After one day in Fairbanks to decompress, I participated in a meeting of the Board of the Alaska Ocean Observing System (AOOS) in Anchorage on March 15. Under the leadership of Professor Mark Johnson, SFOS has operated the AOOS data management center since its inception. At the meeting, the AOOS board passed a motion to go out for bid for the data management center rather than continue our management of the center. Over 16,000 visits have been recorded to the AOOS data center web site over the last six months with visitors who go past the first page spending an average of almost 16 minutes on the site. I was not convinced the AOOS board made an evidence-based decision. Since SFOS joined AOOS in 2004, we have committed time, effort, and financial resources to its success and our data management team has provided guidance for setting up other data management systems for the Great Lakes and Caribbean regional associations. Our faculty are considering whether to continue our association with AOOS as SFOS and other UAF entities conduct much more ocean observing than does AOOS.

The Rasmuson family in Alaska has contributed significantly to SFOS programs and I spent time this month in meetings in Anchorage related to their support. A group known as the Rasmuson Fisheries Excellence Committee periodically reviews the activities associated with our $5.0 million undergraduate fisheries grant from the Rasmuson Foundation. The committee, which includes UAF Chancellor Brian Rogers and UAS Chancellor John Pugh, met in Anchorage on March 23. SFOS Recruiting and Retention Coordinator Katie Murra, Internship Coordinator Christie VanLaningham, and I traveled to Anchorage for the meeting in the Rasmuson Foundation board room. SFOS Acting Fisheries Division Director Keith Criddle flew in from Juneau and MAP Leader Paula Cullenberg joined us for the meeting. Undergraduate Fisheries Coordinator Trent Sutton prepared much of the material for the meeting and participated by phone from Fairbanks. The FEC meeting went well with almost all members supportive and engaged. We have 52 fisheries undergraduates this term compared to 28 students in spring 2008. The 30 applicants we have already for the fall, including 5 UA Scholars, is a strong indicator of the growth prospects for our undergraduate degree programs.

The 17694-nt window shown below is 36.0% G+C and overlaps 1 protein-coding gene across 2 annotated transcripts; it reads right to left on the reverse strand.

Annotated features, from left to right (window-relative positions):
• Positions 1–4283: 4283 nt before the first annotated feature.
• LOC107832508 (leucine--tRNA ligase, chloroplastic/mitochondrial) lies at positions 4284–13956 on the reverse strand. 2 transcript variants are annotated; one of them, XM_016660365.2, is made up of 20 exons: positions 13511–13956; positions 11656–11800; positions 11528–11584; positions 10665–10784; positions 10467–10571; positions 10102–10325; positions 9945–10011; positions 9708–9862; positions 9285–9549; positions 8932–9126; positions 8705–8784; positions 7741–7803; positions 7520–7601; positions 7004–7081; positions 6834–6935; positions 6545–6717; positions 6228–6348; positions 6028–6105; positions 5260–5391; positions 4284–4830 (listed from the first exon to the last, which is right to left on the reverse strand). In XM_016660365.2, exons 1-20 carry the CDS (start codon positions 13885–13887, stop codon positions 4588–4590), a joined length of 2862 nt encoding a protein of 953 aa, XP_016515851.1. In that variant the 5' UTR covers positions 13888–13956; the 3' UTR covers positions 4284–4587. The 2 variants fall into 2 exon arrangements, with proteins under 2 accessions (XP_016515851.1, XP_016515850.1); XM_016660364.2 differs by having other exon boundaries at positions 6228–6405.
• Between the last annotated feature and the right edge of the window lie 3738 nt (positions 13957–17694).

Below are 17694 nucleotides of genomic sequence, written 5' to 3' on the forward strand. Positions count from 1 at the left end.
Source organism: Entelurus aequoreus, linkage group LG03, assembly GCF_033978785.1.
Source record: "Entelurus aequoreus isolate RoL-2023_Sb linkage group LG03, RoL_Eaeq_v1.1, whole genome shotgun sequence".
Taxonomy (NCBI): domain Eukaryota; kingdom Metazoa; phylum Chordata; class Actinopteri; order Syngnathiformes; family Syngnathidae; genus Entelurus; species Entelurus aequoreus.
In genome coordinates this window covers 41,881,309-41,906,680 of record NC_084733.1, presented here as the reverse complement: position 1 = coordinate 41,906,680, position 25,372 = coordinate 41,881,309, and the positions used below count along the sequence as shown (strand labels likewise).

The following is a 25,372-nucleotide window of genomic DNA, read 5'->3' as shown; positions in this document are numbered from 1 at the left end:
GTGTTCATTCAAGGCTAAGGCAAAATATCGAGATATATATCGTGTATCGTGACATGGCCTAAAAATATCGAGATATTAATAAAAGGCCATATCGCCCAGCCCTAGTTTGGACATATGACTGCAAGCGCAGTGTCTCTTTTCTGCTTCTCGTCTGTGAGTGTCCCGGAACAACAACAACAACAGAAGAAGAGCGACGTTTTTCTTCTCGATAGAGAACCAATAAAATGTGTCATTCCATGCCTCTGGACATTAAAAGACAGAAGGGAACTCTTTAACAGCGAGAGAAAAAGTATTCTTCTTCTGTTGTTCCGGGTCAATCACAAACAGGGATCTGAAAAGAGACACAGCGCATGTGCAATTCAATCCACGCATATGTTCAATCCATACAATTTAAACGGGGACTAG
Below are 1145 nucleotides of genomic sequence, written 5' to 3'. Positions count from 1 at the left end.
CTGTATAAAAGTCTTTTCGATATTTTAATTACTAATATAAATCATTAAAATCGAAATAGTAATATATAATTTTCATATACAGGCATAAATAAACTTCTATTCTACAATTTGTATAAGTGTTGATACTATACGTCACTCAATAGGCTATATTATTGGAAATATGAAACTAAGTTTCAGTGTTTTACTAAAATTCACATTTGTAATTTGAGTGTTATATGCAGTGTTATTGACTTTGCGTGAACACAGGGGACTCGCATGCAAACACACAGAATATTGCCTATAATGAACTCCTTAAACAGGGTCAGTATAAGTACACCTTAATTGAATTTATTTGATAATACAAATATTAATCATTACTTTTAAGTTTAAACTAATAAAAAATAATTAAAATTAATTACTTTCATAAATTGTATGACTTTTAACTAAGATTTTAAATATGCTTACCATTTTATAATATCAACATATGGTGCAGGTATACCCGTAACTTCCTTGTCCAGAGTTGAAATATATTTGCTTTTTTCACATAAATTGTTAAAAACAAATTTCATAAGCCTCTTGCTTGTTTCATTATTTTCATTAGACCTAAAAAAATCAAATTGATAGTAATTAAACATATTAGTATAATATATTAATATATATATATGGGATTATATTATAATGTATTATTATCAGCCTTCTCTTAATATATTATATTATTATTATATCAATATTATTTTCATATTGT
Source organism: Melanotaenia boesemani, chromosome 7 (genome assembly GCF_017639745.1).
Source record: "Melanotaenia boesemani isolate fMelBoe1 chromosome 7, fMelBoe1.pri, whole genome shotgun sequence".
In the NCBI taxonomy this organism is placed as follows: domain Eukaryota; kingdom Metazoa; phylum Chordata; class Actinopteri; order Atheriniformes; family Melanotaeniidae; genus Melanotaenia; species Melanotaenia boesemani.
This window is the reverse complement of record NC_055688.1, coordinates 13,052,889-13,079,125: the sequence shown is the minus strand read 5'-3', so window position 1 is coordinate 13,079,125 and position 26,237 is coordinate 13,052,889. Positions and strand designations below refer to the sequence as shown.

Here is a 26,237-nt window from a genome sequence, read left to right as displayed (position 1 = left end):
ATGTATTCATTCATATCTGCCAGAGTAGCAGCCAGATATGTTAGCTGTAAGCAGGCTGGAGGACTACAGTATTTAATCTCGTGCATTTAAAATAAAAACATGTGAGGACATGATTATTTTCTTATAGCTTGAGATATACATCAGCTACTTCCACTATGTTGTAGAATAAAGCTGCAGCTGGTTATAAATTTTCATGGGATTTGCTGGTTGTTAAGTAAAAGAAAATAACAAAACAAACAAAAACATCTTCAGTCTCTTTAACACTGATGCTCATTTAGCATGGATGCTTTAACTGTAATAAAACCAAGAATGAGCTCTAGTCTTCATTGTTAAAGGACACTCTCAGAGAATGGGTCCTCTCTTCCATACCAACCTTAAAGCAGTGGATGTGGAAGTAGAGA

The Rasmuson Fisheries Research Center (RFRC) was founded in 1994 with an endowment from Elmer Rasmuson with the mission to "promote excellence in research related to fisheries, and to develop young fisheries scientists." I attended the RFRC advisory board meeting in Anchorage on March 29. At the meeting, the board heard presentations from Rasmuson Fellows Terril Efird, M.S. Marine Biology (Advisor: Dr. Brenda Konar), Christine Gleason, M.S. Oceanography Candidate (Advisor: Dr. Brenda Norcross) Elena Fernandez, M.S. Oceanography Candidate (Advisors: Dr. Jeremy Mathis and Dr. Lara Dehn) and Laurinda Marcello, M.S. Fisheries Candidate (Advisor: Dr. Franz Mueter).
We also heard a special presentation from UAF Fisheries Graduate and Former Rasmuson Fellow Gregg Rosenkrantz, Alaska Department of Fish and Game (Kodiak), on high-resolution benthic imaging using ADF&G CamSled. From the copious number of questions, I know the advisory board members enjoyed the presentations. Eleven new fellowship proposals were reviewed and results will be announced in April.

I was happy to end the month in Fairbanks knowing that I have no scheduled flights under my Alaska Airlines "My Trips" listing. With temperatures in the 40s at the end of March it will be great to be in Fairbanks for a while, but I still need to get to location 13 - Bethel.